It is not always because of evil intentions – just interpretation. Many accidents on crossing the intersections, for instance, happen because of interpreting rules in their own favor instead of obeying the written regulations. Too often, it depends on “eye contact,” personal experience, instincts, and many other vague things that software can’t learn. A driver who merely obeys all rules will most likely have a tough time on the road.

The road agreements

Let’s have a look at the traffic system in general. It is a bunch of instant agreements between participants taking place every moment. These agreements can be based on rules or additional circumstances. A driver can give way to some car on a courtesy basis or refuse to obey the rules for personal reasons. Traffic systems resemble the human mind with its myriad emotional triggers and subconscious decisions.

Can we teach a car to behave like a human being on the road? It’s not a good idea. An unpredictable car? No way! 

The trap for automated cars lies here: self-driving vehicles need to interact with human drivers and their chaotic reactions. Perhaps, it won’t be able to regulate this model properly until all machines on the road become automated.

But it is possible to help all the participants now. Like it could be with the potential “great code” code of all traffic law regulations, the traffic itself can be supported by the blockchain technology. Those countless instant subconscious recognitions that the human driver makes while going from point A to point B are very much like the smart contracts – the bases of blockchain-based software.

The blockchain-supported traffic management

The data in the blockchain network don’t conflict. It is the basis and nature of the technology: every new entry must comply with the rules set for the system. The implementation of such a system could even resolve an implacable problem of the intersection crossing! 

Intersections are where most accidents happen, despite numerous rules regulating this problematic area. If every participant obeyed them, the traffic would be safe and smooth. But in reality, car drivers tend to interpret these rules in any way possible, so that intersections remain the most vulnerable segment of the city traffic.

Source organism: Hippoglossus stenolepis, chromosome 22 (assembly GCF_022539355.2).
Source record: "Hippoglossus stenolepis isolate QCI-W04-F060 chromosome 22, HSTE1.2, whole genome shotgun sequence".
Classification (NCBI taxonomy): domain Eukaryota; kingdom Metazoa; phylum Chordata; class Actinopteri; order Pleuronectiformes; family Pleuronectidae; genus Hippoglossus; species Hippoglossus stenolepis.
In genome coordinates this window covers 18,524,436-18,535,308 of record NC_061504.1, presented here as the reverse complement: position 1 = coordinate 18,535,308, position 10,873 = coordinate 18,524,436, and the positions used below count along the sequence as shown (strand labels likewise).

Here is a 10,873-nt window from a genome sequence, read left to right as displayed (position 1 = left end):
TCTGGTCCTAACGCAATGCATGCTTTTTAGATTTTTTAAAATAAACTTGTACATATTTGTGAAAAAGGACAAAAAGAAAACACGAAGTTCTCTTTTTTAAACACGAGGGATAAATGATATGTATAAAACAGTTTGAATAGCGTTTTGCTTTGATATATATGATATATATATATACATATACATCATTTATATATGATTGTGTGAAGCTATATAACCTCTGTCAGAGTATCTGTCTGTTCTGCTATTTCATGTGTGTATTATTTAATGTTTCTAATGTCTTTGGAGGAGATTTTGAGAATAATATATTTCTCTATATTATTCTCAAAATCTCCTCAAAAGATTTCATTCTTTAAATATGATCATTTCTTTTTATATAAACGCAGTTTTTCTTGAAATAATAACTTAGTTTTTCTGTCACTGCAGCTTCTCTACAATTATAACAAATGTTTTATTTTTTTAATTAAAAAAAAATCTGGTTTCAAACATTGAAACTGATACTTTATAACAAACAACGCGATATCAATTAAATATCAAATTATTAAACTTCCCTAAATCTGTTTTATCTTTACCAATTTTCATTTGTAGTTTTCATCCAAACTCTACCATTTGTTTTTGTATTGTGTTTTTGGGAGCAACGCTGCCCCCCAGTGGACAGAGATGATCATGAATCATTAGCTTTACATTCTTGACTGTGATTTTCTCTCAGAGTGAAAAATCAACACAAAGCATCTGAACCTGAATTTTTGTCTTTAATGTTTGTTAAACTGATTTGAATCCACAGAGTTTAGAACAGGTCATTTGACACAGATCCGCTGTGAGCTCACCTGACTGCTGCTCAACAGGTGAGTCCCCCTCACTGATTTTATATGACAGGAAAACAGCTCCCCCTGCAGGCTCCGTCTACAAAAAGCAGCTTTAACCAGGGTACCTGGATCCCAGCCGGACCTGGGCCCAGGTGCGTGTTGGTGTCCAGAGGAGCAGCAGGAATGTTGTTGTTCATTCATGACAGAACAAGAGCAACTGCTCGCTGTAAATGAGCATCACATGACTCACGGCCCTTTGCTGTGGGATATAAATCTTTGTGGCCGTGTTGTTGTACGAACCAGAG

It would be different if all vehicles operated as particles of the same blockchain network, already “knowing” their rights for every scenario. Machines would estimate their own positions, the distances separating them from other cars, directions of movements, and actions of every vehicle on the intersection. Arguments on who has the right to cross it first would not even appear – the rules will define it precisely, and each participant will act according to the rules.

And this will go for every “instant contract” you make. It won’t let the speeding cases happen where they are not allowed; it will regulate overtaking instances and even unofficial turns. The traffic law covers even rare cases – the trick is to make everyone obey it.

One of the significant advantages of using blockchain technologies for automated car management is the stability of data. Most likely, you’d remember a couple of examples from popular dystopias frightening us with the dominance of technologies. What if someone or something gets access to the controls that assure stable interaction of all vehicles on the road? What if they turn the traffic into a major crash? Well, the blockchain-based networks are so resistant to the intrusion that even villains from the James Bond movies would give up on attempts to hack a traffic system.

Self-driving cars are already conquering their niche of ridesharing services – no wonder that the Uber giant is an adept of autonomous vehicles. More other companies hire autonomous buses and shuttles. Their passengers then mostly tell about the safest and most boring rides of their lives. But is it vital to get stressed and pump the body with adrenaline on the road?

The picture of the future 

The future of robots-taxi drivers and fully automated cars remains distant. It still faces lots of major and minor milestones to cross. But the trends are towards the automation of vehicles and making them advanced enough to drive anywhere. And don’t forget about the efforts of marketing strategists! They work hard to fight the prejudice regarding technologies becoming too smart.

In ten or twenty years, all types of self-driving cars will occupy the roads and carry people and things. Being included in one universal system, they will continually interact, predict all possible problems, and avoid them before their passengers might even think of those.

The general speed on highways may increase due to the much better control, and all deliveries will become faster. Possible that we won’t need the traffic lights for machines, as their sensors will provide much more data for calculations than the visual perception of a human eye.

Even now, in a mixed-mode with autonomous cars going side by side with traditional vehicles, we can make their interaction more efficient. And the future certainly holds many more exciting possibilities for us all.